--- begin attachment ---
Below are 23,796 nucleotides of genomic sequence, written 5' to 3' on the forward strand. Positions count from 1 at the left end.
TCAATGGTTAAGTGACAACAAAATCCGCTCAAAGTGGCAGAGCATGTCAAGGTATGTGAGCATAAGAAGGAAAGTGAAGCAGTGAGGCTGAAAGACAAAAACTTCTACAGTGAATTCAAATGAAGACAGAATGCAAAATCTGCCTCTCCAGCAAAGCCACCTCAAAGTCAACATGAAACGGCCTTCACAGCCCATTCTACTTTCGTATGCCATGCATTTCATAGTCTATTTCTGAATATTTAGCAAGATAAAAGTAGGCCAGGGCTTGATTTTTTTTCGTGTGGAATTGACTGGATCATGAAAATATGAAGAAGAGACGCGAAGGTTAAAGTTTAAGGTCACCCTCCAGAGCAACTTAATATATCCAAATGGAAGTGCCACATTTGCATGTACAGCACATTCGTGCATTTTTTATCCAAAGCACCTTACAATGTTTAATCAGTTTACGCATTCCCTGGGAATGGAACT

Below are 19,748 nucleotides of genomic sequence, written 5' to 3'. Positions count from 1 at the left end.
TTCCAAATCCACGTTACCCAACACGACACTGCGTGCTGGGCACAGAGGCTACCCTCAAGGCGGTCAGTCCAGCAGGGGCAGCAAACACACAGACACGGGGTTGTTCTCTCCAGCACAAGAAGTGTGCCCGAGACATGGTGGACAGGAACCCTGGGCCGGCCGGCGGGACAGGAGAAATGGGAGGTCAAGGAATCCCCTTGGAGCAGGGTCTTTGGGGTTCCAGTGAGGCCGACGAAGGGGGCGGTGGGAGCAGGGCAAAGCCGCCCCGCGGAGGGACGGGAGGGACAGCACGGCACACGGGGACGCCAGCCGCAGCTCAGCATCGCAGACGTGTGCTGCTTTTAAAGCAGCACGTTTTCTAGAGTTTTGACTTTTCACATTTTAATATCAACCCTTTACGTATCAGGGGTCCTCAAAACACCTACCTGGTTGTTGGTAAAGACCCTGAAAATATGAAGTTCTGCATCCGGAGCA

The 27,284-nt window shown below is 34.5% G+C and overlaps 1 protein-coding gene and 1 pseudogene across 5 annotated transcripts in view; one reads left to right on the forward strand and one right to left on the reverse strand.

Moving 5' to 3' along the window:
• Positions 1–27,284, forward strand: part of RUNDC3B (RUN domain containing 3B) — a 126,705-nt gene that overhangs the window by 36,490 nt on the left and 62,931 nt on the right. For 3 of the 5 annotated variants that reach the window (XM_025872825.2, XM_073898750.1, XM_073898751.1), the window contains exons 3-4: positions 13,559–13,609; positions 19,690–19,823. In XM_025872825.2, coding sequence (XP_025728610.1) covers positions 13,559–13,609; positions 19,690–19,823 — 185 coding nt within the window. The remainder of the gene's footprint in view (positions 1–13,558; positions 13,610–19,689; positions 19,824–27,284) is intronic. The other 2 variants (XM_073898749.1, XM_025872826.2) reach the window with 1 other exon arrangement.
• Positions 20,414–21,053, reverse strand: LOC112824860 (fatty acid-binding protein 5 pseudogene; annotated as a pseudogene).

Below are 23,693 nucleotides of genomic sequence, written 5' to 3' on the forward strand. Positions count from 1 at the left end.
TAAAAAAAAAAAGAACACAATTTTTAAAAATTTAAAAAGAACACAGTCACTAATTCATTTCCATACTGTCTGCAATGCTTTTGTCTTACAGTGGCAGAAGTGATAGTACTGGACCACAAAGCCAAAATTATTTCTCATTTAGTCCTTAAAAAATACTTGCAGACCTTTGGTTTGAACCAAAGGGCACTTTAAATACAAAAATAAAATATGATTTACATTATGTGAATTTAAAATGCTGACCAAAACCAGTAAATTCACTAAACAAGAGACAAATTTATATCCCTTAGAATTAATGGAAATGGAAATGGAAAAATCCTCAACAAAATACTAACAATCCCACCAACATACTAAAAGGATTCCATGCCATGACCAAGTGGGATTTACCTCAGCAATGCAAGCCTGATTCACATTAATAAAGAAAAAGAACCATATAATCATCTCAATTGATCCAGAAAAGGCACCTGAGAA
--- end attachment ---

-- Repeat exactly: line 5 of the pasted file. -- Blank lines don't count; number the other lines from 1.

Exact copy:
The 27,284-nt window shown below is 34.5% G+C and overlaps 1 protein-coding gene and 1 pseudogene across 5 annotated transcripts in view; one reads left to right on the forward strand and one right to left on the reverse strand.